My eyes are blurry and my legs won’t move. I try to open my mouth, but find that I can’t. My mind is blank and I’m very confused. I hear sounds but I can’t place them. The lights above me are on and the walls around me are white. I try to move my finger, but somehow the one on my right hand moves instead. Where am I? I think silently. I can’t remember anything at all. I start to freak out and get scared before a face appears right in my line of sight with a happy smile.
It’s a small, skinny boy with dirty fingernails, light brown dusty hair, and very pretty ice blue eyes, which are staring at me expectantly as if he wants a hug or wants me to say something. I don’t though. Mostly because I can’t, and the other reason is because I have no idea who this little boy is. I don’t even know who I am. He looks about ten or eleven years old and his smile slowly fades.
“Stella. It’s me. It’s Jack! You’ve been sleeping in a coma for three days. I called dad and the doctor as soon as your eyes opened.”
I feel myself getting stronger and stronger and I try to sit up, but my muscles still aren’t listening to what my brain is trying to tell them. I wiggle my toes and move my legs into a position so that I’m able to sit up. The boy--Jack, smiles again and helps me.
“Where am I?” I say in a rough voice that hasn’t been used for a while. I look at the exits and am able to see two windows letting the sun file into the room with one door off to the side, also white with a metal handle. The room smells like the aseptic smell of carbolic acid or the distracting smell of flowers and it’s very sharp and sterile, hurting my nose. The floor has white tiles and there’s counters with rubber gloves, scissors, masks, and other tools. An old TV set hangs from the ceiling. One of the windows was giving me a view of the world below just beneath the screen. In the corner are two chairs, frayed with wear and tear. And on one of those chairs was a boy, about my age, sleeping peacefully although he had sleep deprived eyes with bags hanging below.
“You’re in the hospital,” Jack says quietly, knowing that I’m looking at the other boy in the room. “And that’s Ace.”
Ace was gorgeous with long eyelashes, a strong jaw, a muscular form, but also impossibly skinny. His skin was tanned to perfection and his lips full and cherry red. He started shuffling around a bit as if he was going to wake up so I faced Jack and put a finger to my lips. He nods as soon as a doctor walks in, a nurse behind her with a clipboard.
The doctor had the posture of a soldier. Every action she took was precise and purposeful. She smiled in the cold and distant way professionals do. I can never relax around such expressions. I need a genuine face, preferably a smile, but if not I’d really rather they didn’t fake it. Her eyes were devoid of any make-up and her hair was in a tight bun, not a strand out of place. Through the examination she gave commands rather than requests. The nurse had hovered two feet behind, her relaxed expression of earlier replaced with a grim slash for a mouth and knitted brows. When the prodding was over, I dropped my eyes to the covers in anticipation of her speaking to me, but when I raised them again the room was quite empty; only Jack and the boy left, both glaring at me with open expressions.
“Stella,” the boy said. It was like he was seeing right through me. I tried moving around the tubes and wires connecting to me, but they only tightened. I felt my cheeks go bright red because I’ve never been around a boy this handsome. He grinned at me before walking over and making small movements like I might hurt him or scream if he doesn’t treat me right. He sat on the edge of the bed with an action of tender lightness. “Please talk to me. Do you feel alright?”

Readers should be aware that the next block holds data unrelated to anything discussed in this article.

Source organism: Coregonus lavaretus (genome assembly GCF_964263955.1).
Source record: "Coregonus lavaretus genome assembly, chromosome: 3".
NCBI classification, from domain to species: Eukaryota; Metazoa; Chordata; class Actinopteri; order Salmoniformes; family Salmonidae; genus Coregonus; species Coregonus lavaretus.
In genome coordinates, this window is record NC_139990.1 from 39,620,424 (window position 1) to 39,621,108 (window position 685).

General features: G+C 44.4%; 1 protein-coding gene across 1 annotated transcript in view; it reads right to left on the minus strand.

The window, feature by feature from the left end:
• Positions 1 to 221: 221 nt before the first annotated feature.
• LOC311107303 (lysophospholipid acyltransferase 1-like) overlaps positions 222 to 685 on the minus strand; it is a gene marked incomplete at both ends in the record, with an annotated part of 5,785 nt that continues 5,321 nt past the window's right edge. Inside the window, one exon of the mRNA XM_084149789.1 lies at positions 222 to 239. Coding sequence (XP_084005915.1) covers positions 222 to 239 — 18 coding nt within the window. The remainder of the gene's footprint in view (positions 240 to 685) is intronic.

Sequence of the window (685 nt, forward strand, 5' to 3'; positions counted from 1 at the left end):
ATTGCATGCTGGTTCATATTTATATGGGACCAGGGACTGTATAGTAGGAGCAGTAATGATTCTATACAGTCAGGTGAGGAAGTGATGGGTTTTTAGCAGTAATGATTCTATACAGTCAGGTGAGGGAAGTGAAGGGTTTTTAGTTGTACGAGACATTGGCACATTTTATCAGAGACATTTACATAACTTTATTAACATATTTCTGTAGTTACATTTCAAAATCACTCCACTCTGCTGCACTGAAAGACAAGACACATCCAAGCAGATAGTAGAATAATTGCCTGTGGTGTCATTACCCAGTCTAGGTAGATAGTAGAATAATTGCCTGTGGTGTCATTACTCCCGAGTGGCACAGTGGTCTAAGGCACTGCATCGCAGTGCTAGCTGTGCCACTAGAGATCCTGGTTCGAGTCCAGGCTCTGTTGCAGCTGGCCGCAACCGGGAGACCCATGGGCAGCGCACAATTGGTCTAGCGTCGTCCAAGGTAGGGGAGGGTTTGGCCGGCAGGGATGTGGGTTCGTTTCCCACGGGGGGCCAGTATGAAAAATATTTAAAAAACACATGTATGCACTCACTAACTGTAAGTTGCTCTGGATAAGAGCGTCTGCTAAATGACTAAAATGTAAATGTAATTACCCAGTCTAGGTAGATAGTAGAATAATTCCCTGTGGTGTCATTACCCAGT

“Uh, yeah, I guess. I’m sorry, who are you and how do I know you?”
He looks taken aback and his eyebrows are up in surprise. He gets off the bed and gives me my space because he knows that he’s a stranger to me. “Your dad is coming here today. Jack--I mean, your brother over there,” he points to Jack, thinking that I don’t know him either, “he called your father and don’t worry, he’s on his way.”
“Thanks a lot. How about my mother?” I ask, wondering how she’s going to fit into all of this. Ace doesn’t say anything. He only rubs his hand through his short hair and sits back down, looking at Jack. Jack is now sitting on the floor with his back to me, but he doesn’t make any moves to look towards me when he speaks.
“Mom is dead. She died of cancer six years ago when I was too young to remember,” Jack said. His voice was raw and filled with remorse and regret. “I’m so sorry Stella.”
I close my eyes and try to remember who these people are. Who my mom was and who my dad is. How does he deal with this pain? How can I wake up in a hospital bed with no memory and not have a mother? Did she even love me?
I lay there quietly, keeping my eyes closed, matching my breaths to the beeping of the machines that surrounded the bed, the only indications of my heartbeat, my existence. My legs were numb. I don’t remember if they were like that or if I just now noticed it. I wanted to leave, but I didn’t know where to go. The beeps of the machine were getting faster and faster and my eyes were getting dizzy from breathing too fast.
“Stella, are you okay?” I don’t know which of them asked me. More and more voices were joining in with the ones I knew were in my room already.
“She’s going into shock. Give me the sedative.”
“Which one? The Propofol or another anesthetic?”
“Give me the Propofol right now. We’ll need the bigger needle to make it flow easier.”
“Yes doctor, coming with it right now.”
The voices keep going and we’re slowly fading into the background. My mind slid into a memory I didn’t even know I had.
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